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Darkfield Digital Image Gallery

Goniatitic Cephalopod Fossil

Cephalopods represent a class of mobile predacious carnivore mollusks that possess a bilaterally symmetrical body, a prominent head, and a modified foot composed of tentacles. The digital image featured below was captured from a relatively low magnification view of a polished thin section from a cephalopod fossil having a goniatitic suture morphology.

View a low magnification image of a Goniatitic Cephalopod Fossil.

During the Paleozoic and Mesozoic eras, cephalopods achieved a great deal of diversity and abundance in marine habitats, with more than 10,000 species in the fossil record, but only two genera that possess skeletons are known today. Among the modern marine fauna, over 650 species of cephalopods have been cataloged, including squids, cuttlefishes, octopi, and the chambered nautilus. The class also includes the genus Nautilus, which contains the only living cephalopod that still retains an external shell.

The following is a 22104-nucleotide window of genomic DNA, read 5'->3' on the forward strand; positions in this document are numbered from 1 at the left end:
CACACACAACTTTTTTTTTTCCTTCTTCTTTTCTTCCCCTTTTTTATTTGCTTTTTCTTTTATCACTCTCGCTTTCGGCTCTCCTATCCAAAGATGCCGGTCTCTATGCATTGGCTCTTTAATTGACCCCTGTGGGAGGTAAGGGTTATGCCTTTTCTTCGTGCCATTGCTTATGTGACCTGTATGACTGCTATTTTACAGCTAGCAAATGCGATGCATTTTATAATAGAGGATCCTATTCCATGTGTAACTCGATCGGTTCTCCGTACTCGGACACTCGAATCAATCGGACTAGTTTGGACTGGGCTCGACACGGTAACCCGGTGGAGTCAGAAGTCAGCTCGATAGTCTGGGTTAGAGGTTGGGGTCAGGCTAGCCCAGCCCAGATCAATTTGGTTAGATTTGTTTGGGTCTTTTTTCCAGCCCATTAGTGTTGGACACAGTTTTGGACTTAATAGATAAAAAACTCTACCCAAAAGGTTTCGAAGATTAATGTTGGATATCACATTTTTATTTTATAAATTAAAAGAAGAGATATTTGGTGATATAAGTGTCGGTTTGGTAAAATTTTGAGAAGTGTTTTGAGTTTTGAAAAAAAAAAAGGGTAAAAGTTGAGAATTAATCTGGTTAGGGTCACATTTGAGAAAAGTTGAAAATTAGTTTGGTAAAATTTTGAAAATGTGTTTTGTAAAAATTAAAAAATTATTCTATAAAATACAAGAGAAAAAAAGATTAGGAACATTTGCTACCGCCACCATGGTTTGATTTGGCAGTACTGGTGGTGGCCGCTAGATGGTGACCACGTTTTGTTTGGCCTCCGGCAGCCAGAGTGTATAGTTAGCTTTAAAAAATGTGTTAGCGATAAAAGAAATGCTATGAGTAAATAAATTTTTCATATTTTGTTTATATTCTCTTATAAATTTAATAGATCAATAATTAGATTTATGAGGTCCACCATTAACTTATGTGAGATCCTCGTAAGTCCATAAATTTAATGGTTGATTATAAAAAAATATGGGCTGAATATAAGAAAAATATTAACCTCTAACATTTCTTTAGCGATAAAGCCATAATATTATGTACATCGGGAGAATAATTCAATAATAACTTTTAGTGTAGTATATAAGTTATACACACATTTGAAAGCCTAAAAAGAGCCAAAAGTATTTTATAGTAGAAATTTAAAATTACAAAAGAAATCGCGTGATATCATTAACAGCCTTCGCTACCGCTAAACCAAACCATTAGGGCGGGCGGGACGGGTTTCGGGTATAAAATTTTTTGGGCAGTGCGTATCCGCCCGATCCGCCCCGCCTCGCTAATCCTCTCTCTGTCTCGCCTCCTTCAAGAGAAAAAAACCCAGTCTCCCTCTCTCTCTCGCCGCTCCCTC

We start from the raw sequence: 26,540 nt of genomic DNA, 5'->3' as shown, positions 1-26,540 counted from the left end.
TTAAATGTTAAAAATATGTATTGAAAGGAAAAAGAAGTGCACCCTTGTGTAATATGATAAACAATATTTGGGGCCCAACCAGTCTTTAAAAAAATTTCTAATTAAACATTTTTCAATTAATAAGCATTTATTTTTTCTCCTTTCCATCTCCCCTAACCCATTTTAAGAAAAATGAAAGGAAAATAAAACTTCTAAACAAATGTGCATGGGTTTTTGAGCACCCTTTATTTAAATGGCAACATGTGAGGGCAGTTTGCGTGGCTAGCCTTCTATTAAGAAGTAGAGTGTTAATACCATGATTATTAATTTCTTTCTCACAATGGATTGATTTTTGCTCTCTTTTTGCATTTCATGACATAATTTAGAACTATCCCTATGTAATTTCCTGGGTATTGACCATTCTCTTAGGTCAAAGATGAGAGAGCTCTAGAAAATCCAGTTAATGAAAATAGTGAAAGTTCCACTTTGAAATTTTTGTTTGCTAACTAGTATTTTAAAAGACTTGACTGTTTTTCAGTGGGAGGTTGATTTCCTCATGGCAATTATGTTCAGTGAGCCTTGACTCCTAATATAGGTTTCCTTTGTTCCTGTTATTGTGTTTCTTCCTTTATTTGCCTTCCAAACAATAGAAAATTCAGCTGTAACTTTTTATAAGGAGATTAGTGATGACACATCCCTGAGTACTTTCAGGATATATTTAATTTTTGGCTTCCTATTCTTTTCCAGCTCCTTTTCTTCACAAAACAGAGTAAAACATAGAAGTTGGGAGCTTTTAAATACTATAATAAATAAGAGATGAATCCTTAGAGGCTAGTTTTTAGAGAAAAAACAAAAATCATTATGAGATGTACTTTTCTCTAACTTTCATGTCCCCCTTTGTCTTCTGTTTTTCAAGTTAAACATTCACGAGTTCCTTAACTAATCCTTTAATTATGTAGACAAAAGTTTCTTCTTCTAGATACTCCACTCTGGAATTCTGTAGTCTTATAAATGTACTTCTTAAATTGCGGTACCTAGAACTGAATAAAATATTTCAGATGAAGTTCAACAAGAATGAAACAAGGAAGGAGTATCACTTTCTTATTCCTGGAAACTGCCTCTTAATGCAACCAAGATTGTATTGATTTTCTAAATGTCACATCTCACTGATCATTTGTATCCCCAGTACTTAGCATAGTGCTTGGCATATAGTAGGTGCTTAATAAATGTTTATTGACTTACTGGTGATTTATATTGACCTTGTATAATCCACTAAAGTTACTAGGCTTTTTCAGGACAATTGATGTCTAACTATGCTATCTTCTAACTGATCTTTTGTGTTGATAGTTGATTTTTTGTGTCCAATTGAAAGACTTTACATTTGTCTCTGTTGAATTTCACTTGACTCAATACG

The cephalopod, whose fossilized shell is presented above, is most likely a member of Ammonoidea, a subclass that evolved from nautiloids during the early Devonian period, about 400 million years ago. These creatures were abundant in the oceans and seas around the world for about 375 million years (as evidenced by the fossil record), but then suddenly vanished at the end of the Cretaceous period. The suture structure of the shell has two main features: saddles and lobes that can be utilized to further classify the fossil. Goniatitic sutures contain lobes that are undivided, ceratitic sutures have serrate lobes, and ammonitic sutures have both lobes and saddles that are finely subdivided.

Contributing Authors

Cynthia D. Kelly, Thomas J. Fellers and Michael W. Davidson - National High Magnetic Field Laboratory, 1800 East Paul Dirac Dr., The Florida State University, Tallahassee, Florida, 32310.


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